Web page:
RELEASED: February 16, 2022
Social Futures is pointing to two new reports on housing and homelessness as evidence that the homeless crisis is worsening and the housing system is in urgent need of repair.
The Ending Homelessness in Australia: An Evidence and Policy Deep Dive report is based on the largest survey of people experiencing or at risk of homelessness in a decade – some 20,953 respondents.
Social Futures CEO Tony Davies said the report found that the average period of homelessness was 3.8 years for individuals and 1.9 years for families.
“Social Futures is keenly aware of the housing crisis in the Northern Rivers, where we deliver programs. The rental stock here is depleted and property prices have seen some of the strongest growth in Australia – that translates to more local people finding themselves homeless,” he said.
“The Ending Homelessness report also found that people experiencing homelessness were more likely to suffer from ill health with their rates of asthma, liver disease, dehydration, hepatitis, heart disease and diabetes higher than the general population.
“Homelessness takes a huge toll on people’s physical and mental wellbeing, and depletes the whole community – it impacts children, older people and families. No one is immune from homelessness.”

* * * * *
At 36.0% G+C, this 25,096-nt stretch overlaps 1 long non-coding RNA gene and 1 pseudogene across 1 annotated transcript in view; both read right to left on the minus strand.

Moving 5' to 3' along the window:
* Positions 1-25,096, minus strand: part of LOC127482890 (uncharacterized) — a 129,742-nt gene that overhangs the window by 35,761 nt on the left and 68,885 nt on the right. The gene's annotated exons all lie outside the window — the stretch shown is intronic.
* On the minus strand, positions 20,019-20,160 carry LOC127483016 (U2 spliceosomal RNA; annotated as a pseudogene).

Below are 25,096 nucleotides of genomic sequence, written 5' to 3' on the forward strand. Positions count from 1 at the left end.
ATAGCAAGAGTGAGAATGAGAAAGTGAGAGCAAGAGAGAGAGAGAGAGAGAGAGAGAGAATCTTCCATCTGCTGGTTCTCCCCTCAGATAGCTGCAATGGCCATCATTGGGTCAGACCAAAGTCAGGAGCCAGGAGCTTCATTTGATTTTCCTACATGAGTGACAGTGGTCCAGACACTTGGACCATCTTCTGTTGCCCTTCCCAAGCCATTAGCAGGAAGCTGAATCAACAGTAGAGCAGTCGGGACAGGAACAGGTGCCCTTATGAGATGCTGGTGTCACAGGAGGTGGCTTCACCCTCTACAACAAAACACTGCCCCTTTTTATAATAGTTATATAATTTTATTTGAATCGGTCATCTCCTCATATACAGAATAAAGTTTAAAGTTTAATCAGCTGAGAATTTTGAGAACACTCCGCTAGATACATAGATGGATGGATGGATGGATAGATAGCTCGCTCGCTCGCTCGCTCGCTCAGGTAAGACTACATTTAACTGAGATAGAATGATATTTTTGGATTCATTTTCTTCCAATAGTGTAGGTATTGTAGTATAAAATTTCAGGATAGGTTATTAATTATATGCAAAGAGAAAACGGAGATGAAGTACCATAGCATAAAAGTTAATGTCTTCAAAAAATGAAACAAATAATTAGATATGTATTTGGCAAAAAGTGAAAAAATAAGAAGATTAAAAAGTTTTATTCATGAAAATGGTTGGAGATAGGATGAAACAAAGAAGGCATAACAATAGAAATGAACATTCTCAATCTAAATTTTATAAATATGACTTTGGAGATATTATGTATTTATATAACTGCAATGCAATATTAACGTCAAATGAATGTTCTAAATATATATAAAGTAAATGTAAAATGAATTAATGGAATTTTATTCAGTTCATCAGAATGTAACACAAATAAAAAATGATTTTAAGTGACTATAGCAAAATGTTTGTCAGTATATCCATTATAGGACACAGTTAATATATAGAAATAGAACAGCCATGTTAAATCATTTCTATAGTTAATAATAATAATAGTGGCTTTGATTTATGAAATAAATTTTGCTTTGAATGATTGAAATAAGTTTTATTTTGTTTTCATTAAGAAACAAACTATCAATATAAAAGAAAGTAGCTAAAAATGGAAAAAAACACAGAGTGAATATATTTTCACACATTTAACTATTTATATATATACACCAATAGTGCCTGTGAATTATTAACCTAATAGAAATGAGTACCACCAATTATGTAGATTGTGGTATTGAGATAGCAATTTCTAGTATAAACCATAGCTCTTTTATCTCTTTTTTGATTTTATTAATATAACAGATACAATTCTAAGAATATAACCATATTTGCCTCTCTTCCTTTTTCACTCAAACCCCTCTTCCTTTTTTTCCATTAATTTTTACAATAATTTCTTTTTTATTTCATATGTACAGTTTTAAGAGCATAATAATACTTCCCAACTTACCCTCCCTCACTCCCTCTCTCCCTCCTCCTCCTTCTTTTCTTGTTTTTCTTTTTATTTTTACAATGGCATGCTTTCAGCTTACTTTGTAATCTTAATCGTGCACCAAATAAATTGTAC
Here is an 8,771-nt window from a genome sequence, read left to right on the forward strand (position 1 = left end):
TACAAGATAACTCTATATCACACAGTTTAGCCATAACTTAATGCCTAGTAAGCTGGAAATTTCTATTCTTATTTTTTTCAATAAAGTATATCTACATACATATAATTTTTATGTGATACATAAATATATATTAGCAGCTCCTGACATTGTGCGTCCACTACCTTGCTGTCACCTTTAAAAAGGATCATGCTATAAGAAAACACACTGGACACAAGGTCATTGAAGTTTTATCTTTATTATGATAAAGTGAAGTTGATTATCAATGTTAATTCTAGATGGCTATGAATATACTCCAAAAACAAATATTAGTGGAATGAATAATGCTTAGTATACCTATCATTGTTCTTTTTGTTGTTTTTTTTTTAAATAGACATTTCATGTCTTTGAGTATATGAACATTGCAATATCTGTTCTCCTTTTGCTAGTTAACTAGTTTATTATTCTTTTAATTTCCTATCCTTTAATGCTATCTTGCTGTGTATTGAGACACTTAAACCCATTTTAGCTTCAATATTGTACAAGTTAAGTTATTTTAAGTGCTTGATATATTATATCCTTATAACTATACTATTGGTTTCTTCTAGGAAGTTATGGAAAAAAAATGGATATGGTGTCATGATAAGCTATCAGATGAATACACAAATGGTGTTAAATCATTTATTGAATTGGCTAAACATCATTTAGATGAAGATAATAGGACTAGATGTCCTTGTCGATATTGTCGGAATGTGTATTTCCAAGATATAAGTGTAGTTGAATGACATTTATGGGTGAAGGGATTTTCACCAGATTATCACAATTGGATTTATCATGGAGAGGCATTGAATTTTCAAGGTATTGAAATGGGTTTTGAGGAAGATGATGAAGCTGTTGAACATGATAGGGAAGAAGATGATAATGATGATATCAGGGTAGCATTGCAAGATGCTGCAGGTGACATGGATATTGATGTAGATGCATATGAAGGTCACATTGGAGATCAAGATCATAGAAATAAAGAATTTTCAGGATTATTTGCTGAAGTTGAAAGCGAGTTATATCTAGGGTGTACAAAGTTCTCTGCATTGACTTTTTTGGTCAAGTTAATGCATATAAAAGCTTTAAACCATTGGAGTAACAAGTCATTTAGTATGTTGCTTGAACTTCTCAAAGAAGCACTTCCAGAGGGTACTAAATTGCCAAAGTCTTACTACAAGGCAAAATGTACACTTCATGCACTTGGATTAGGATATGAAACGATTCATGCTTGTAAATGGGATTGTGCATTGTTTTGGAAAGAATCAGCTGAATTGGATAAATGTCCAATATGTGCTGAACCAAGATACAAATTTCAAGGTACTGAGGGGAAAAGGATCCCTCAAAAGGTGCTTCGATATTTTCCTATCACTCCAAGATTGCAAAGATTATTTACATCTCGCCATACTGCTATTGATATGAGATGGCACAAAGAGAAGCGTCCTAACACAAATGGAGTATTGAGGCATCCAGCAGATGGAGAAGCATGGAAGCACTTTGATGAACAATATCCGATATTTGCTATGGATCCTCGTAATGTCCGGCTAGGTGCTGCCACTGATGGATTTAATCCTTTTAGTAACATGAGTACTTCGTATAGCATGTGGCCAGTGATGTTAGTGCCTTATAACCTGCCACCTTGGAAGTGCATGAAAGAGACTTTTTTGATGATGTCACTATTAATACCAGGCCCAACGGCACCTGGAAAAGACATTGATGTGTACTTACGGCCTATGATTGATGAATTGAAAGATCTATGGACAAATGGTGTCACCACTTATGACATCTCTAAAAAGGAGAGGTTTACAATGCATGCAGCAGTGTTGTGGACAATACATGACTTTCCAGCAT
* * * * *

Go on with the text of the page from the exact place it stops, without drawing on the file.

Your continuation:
Mr Davies said the Productivity Commission’s new Report on Government Services found that more Australians are being pushed towards poverty and homelessness.
“According to that report close to half of all people who needed help with homelessness last year in New South Wales did not get it,” Mr Davies said.
“The situation has also been deteriorating in Queensland, where unmet need for homelessness services is at almost 40%, up 10% from 2017.
“Women and children are extremely likely to be among those needing homelessness supports. Almost 40% of people contacting services had experienced domestic and family violence.”
Social Futures says there is a need for all levels of government (local, state and federal) to act. Social Futures is calling for:
1. more investment in social housing, targeted to areas with acute housing shortages. This will take pressure off the over-heated private market.
2. amend state planning and land tax rules to create incentives for affordable housing to be included in new developments.
3. reform NSW tenancy laws and regulations to remove no-grounds terminations, and ensure rent increases are proportionate and fair, and encourage longer-term leases.
4. prioritise social and affordable housing delivery on appropriate unused government land.
5. create a housing innovation fund to support not-for-profit organisations to deliver social housing that meets community need, including small-scale housing for one and two-person households.
6. increase funding to homelessness support organisations so they can intervene early and support people at-risk of homelessness.